Fred Karno’s name has entered the English language to describe any situation that is a comically chaotic, but as a music hall impresario he discovered the likes of Charlie Chaplain and Stan Laurel and is credited with inventing the custard-pie-in-the-face gag.
Karno was born Frederick John Westcott in Exeter in 1866 but his family moved to Nottingham soon afterwards which is where he grew up.
Although he initially worked as a cabinet maker, he left it behind to become an acrobat under the stage name of ‘Olvene and Leonaro’. He then joined a touring circus which is where he learned the aspects of physical comedy and slapstick that were to become his trademark.
After touring Europe, Karno found himself in London looking for work and fell in with two other acrobats. Together they put together an act they called the Three Carnoes which was a great success. Then the spelling was changed to the Three Karnos and Fred Karno was born.
One of the other acts failed to turn up one evening and Karno suggested that they fill in the spot with a sketch based on the routines he’s seen performed by the circus clowns. Slapstick was unknown in the music halls at that time but the audience took to it immediately.
He transformed himself into a comedy impresario managing a stable of slapstick comedy acts
Karno developed an entire repertoire of comedy sketches that almost entirely in mime, relying instead on purely visual and physical comedy with a basis in acrobatics. And seeing how popular the acts were received, he transformed himself into a comedy impresario managing a stable of slapstick comedy acts that toured the world.
I mentioned above that he is credited with inventing the custard-pie-in-the-face gag but that isn’t strictly true. It had been a staple of the circus clown – what Karno did was bring it to the music hall and ultimately to the silent movies. Film producer Hal Roach said of him: ‘Fred Karno is not only a genius, he is the man who originated slapstick comedy. We in Hollywood owe much to him.’
He branched out into theatre management and produced pantomimes and reviews as well as his sketches. He had over eighty sketches in his repertoire and worked on countless other pantomimes and productions.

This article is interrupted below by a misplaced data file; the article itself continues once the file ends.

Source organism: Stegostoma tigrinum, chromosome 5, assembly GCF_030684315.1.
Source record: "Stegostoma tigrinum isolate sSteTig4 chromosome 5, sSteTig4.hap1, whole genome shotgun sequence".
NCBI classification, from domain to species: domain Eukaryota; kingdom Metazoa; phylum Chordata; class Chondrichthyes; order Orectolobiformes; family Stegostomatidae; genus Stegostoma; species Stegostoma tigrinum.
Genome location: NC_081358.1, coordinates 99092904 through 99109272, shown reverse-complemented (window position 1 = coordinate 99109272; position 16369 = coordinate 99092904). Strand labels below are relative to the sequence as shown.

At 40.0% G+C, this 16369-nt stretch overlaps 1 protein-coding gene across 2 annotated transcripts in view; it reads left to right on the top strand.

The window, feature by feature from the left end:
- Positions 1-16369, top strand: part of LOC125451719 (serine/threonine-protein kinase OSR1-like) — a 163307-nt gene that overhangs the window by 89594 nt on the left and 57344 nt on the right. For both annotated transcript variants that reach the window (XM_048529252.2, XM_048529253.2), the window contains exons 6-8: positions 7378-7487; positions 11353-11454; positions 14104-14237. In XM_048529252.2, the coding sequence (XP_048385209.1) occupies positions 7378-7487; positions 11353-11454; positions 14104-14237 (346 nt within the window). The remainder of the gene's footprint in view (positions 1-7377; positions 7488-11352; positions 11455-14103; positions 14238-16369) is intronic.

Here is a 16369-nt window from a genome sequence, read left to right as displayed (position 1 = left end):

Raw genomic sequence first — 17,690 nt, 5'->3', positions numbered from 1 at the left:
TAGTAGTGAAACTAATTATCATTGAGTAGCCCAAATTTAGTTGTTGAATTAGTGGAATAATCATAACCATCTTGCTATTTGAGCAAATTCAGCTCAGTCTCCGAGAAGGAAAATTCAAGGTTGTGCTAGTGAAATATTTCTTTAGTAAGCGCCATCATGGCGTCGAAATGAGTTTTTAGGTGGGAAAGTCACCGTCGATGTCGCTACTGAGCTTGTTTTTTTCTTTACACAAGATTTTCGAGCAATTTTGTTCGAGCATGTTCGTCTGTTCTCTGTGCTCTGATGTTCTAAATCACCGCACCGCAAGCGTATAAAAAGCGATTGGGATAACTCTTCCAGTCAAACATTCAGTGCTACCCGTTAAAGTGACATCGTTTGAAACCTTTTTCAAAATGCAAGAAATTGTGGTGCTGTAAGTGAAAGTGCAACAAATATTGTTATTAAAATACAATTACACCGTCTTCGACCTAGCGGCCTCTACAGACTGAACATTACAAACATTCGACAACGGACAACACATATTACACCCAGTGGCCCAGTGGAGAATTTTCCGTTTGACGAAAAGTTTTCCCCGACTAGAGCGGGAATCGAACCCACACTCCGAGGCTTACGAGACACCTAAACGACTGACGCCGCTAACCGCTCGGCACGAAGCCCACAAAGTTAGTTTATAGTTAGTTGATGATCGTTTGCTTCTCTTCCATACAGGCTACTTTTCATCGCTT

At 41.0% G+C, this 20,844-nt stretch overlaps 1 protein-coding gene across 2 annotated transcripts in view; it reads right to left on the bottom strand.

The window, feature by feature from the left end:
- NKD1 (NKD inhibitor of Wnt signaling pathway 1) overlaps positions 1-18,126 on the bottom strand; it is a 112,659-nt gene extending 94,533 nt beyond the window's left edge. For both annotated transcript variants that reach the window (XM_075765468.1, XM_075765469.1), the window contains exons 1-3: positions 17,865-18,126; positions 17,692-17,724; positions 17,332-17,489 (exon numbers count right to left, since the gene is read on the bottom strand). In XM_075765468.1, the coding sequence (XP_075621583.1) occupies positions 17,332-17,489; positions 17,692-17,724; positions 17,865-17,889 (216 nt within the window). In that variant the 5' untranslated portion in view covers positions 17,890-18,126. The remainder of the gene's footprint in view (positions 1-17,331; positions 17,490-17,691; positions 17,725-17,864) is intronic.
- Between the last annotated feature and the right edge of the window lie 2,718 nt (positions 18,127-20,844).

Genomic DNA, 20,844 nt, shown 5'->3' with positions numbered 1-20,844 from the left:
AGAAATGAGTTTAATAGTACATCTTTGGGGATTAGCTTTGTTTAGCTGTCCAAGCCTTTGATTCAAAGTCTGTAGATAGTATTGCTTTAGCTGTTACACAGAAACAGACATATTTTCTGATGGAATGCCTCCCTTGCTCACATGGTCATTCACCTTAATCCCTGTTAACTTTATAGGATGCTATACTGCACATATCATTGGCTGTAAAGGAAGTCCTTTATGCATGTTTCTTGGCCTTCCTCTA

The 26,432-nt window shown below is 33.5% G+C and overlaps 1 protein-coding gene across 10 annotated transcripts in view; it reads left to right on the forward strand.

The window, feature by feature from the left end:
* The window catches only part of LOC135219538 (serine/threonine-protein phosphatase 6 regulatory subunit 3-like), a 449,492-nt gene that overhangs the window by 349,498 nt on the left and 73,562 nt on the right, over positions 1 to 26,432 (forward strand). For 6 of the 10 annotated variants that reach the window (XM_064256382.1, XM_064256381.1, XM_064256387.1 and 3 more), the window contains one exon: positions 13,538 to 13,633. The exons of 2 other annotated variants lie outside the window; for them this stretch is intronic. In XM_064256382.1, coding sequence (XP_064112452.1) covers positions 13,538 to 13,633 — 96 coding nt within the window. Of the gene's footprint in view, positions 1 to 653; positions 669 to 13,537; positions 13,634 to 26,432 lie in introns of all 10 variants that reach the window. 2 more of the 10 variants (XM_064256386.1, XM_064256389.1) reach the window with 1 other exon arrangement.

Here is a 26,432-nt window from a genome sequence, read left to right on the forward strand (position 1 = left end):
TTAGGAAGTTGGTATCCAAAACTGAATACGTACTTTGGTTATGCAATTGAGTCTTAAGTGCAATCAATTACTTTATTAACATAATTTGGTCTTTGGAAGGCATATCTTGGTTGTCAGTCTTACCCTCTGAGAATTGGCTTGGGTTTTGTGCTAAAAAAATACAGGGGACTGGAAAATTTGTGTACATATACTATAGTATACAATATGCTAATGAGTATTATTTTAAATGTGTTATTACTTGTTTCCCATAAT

Karno’s name became synonymous with anything chaotic and during World War One the British Troupes frustrated with the disorganised nature of the war called themselves ‘Fred Karno’s Army’ and sang ‘We Are Fred Karno’s Army’ to the tune of the hymn ‘The Church’s One Foundation’.
He was exceptionally good at spotting and developing new comedy talent. The graduates of Karno’s school of comedy included Charlie Chaplin, Syd Chaplin, Stan Laurel, Will Hay, Sandy Powell and Fred Emney and it was while on tour in America that some of them were poached by the embryonic film industry. Stan Laurel said of him:
Fred Karno didn’t teach Charlie and me all we know about comedy, he just taught us most of it. Above all, he taught us to be supple and precise. Out of all that endless rehearsal and performance came Charlie Chaplin, the most supple and precise comedian of our time.
At the height of his fame, Karno built a palatial houseboat on the Thames and followed this with a massive investment in a hotel that he called the Karsino. But the onset of war and the decline of the music hall eventually saw him declared bankrupt in 1927.
He headed for Hollywood and Hal Roach made an assistant director working with Laurel and Hardy, but Karno found this ‘junior’ role hard to live with and he returned to England where he set up the successful touring troupe Karno’s Krazy Komics.
In 1935, Karno embarked on a new career as a film producer investing in a feature film starring the established stage comedian Rob Wilton. The film flopped and Karno was again declared bankrupt.
Penniless, he retired to Dorset to run an off-licence bought with financial help from Charlie Chaplin. Karno died there in 1941 all but forgotten except when any of us describe a chaotic situation as ‘a right Karno’s!’